Mackerel Economics

 Posted by on 21 October 2008 at 11:10 pm  Economics, Finance
Oct 212008

According to the October 2, 2008 Wall Street Journal, the unofficial prison currency in the US is no longer the cigarette, but rather the mackerel:

There’s been a mackerel economy in federal prisons since about 2004, former inmates and some prison consultants say. That’s when federal prisons prohibited smoking and, by default, the cigarette pack, which was the earlier gold standard.

Prisoners need a proxy for the dollar because they’re not allowed to possess cash. Money they get from prison jobs (which pay a maximum of 40 cents an hour, according to the Federal Bureau of Prisons) or family members goes into commissary accounts that let them buy things such as food and toiletries. After the smokes disappeared, inmates turned to other items on the commissary menu to use as currency.

…[T]he mack is a good stand-in for the greenback because each can (or pouch) costs about $1 and few — other than weight-lifters craving protein — want to eat it.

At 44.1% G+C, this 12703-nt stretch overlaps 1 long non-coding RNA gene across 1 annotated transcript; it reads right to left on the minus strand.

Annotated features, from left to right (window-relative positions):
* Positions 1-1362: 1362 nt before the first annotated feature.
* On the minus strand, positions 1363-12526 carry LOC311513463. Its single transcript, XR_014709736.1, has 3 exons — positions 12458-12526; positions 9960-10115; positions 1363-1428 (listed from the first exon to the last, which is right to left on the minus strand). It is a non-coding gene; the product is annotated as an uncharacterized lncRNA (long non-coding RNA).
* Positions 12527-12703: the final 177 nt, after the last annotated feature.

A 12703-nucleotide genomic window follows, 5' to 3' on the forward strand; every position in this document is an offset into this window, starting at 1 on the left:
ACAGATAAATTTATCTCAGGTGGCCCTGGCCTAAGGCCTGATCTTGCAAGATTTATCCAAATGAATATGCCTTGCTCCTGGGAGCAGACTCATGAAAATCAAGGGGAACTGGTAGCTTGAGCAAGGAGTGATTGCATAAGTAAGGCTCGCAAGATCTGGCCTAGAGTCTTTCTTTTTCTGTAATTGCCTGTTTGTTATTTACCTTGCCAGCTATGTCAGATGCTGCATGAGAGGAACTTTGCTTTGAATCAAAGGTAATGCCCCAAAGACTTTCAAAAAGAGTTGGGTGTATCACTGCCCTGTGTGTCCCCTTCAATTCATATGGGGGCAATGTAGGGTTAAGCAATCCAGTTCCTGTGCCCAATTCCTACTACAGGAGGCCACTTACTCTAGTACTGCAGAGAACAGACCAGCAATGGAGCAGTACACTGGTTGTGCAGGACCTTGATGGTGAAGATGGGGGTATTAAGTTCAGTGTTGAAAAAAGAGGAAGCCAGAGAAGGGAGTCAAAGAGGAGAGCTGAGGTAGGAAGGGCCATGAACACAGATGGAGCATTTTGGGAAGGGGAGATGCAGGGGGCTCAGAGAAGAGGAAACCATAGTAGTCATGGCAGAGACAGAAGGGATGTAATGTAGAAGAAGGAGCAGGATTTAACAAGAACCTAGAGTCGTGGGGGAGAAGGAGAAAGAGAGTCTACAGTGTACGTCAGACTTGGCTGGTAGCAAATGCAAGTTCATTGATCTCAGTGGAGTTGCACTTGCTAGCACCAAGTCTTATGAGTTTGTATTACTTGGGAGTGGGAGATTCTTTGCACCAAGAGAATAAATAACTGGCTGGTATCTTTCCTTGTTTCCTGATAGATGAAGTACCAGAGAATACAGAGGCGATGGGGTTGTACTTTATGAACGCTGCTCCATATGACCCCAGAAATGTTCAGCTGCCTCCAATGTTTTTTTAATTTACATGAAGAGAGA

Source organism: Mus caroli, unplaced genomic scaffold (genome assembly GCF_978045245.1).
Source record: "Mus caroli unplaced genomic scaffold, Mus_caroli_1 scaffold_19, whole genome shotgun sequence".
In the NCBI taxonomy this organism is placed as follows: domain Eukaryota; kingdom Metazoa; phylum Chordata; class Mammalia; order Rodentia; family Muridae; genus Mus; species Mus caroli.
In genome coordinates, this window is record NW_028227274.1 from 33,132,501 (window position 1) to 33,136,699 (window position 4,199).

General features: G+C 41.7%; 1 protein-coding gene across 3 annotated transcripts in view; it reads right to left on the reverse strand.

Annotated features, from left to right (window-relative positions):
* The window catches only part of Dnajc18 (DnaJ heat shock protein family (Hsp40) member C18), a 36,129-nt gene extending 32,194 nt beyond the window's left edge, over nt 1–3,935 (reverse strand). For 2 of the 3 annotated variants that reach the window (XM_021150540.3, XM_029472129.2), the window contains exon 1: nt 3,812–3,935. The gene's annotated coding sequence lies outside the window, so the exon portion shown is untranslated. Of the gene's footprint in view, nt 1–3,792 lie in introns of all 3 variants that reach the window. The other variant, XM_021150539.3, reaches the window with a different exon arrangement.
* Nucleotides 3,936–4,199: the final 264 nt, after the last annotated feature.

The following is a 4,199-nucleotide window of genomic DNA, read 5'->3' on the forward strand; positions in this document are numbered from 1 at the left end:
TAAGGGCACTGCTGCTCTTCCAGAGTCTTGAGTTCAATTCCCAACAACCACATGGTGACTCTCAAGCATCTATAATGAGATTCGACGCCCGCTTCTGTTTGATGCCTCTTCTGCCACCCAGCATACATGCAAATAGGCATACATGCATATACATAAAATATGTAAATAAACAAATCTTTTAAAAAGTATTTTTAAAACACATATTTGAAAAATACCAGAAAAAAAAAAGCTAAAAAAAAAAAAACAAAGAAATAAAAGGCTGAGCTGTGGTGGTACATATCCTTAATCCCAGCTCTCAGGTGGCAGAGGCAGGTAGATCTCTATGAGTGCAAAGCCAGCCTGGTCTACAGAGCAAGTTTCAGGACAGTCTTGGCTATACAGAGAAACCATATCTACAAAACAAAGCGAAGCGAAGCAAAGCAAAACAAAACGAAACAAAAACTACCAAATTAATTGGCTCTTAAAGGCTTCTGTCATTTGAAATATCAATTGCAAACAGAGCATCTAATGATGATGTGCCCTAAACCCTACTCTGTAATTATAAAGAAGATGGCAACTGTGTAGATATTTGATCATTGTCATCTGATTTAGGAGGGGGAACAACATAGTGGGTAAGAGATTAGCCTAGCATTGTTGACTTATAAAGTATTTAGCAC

It’s interesting that these prisoners understand the need for a stable objective medium of economic exchange far better than the US government which is incarcerating them, even though few of those prisoners have studied articles such as, “Gold and Economic Freedom” in Capitalism: The Unknown Ideal which explain the importance of a gold standard.

In light of the recent Wall Street bailout inflicted on us by government officials based on bad economic theories, here are a couple of conclusions one might draw:

1) Perhaps it’s the US economy that is based “fishy” premises, not the prison economy.

2) Perhaps more US government officials need to spend some time in a federal penitentiary — they may learn an important lesson about sound money (as well as some well-deserved lessons on other subjects.)

(Via Marginal Revolution.)

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